Captivating Economy

26 November 2010

The airline allowed only a single piece of hand luggage on the plane.

“Let me help you with that” said the flight attendant.

It had been a long day at the airport and now an hour’s delay was announced. The cabin was full and I was penned in at the window. My personal items, I realized, were all in that one piece of hand luggage: helpless captives locked up, tantalizingly, over my head.

A long time later I was still trying to make myself comfortable when I noticed the netted pouch in the seat-backs were missing. The airline was right to remove them. I would have been tearing at mine with my teeth by now, I am convinced of it.

They had dismantled sources of comfort in anticipation of just such ungrateful lunacy. Reaching in to my coat pocket, I found a pencil stub and small notebook but was promptly advised that, although we were delayed from take-off, I was not allowed to use my tray-table as a desk to scribble about my increasing anxiety. I humphed indignantly,  mumbling that these were conditions of prisoners-of-old! As the attendant turned, I glanced sideways at the window, wishing to scratch out the slow, passing minutes. Instead, somewhat sullenly, I used my knees as a table: words staggered across the tiny page. Occasionally an unlucky few fell off the far edge.

Then, out of the blue, a little theatre. Round eyes of bored attendants who trussed themselves up and tugged at their (orange) props. A ghostly mime of the damned: the safety demonstration played out like a surrealist’s Hallowe’en play.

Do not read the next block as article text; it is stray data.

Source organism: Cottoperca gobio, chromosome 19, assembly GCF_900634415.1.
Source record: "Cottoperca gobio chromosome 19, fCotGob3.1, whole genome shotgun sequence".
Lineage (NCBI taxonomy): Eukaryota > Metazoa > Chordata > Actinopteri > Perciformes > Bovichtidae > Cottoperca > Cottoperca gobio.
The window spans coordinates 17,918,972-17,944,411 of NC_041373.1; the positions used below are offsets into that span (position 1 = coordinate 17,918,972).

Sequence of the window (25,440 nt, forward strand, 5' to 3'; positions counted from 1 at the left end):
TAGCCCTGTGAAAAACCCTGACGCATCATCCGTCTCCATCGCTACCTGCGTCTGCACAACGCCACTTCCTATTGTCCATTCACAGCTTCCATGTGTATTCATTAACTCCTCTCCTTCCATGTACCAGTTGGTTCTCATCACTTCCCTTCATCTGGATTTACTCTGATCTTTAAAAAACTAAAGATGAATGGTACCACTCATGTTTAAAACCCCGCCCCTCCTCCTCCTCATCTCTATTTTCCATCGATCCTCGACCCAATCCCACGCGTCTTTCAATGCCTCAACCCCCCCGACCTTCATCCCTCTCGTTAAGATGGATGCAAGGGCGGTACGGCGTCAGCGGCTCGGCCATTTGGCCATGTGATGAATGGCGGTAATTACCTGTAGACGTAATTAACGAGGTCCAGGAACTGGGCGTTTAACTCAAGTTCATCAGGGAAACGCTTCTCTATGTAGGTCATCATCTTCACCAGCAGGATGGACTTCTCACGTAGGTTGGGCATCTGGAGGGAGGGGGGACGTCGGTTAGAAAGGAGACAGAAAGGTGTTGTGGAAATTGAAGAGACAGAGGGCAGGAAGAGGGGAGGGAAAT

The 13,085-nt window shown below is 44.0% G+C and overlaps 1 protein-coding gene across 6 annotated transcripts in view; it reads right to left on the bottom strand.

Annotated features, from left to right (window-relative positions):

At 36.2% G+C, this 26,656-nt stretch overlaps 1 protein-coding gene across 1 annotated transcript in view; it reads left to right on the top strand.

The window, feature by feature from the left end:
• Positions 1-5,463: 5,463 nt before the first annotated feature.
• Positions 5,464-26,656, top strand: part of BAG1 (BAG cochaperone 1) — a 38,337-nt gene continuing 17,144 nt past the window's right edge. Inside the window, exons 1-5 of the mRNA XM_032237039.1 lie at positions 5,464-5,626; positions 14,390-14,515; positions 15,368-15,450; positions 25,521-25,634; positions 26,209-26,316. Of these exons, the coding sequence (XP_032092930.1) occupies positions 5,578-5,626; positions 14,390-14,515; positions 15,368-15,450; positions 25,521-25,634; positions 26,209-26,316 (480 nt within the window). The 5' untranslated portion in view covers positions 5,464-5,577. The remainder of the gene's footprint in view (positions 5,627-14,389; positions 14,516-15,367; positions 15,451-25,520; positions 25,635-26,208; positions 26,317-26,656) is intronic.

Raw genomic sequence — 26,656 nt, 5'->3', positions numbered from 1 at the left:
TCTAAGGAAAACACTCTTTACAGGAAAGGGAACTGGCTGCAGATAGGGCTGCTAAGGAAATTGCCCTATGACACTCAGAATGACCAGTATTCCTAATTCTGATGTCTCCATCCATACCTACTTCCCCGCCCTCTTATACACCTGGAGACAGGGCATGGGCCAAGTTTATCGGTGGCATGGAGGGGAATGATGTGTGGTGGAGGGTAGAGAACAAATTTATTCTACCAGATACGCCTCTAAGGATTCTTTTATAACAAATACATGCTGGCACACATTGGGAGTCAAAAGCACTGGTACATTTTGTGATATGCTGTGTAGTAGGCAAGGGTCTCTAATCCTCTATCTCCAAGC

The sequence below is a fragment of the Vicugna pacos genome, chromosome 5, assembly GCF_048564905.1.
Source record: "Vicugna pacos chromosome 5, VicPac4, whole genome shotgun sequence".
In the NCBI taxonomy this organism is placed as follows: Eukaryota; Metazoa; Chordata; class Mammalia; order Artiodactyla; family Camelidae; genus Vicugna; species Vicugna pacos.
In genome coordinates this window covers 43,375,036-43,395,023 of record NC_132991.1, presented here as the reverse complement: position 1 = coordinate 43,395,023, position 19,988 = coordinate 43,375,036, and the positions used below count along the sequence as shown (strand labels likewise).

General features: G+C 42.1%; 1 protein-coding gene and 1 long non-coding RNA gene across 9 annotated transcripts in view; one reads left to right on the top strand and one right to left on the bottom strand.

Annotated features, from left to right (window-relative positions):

To distract me from my noticeable agitation, my father handed me his book to read while continuing to attended to a crossword. For the last half hour, he had been throwing out random nouns in expectation that obedient synonyms would come flying back to nest in their small white boxes. He hadn’t looked up at all. The book’s title was Last Chance To See.  It was all about highly endangered animals with suggestions for particular moments at which each creature might have lost the plot.

Finally the plane began to move. Backwards.

“I hope he’s better at reversing than you are,” I remarked.

All my accidents happen when I reverse” sighed my father, without shifting his eyes in case any letter should escape its pen.

Forwards now and we taxied for so long that I began to consider whether, like the kakapo parrot I was reading about, this plane had in fact forgotten how to fly.

kakapo parrot

What wings? (a kakapo parrot speaks)

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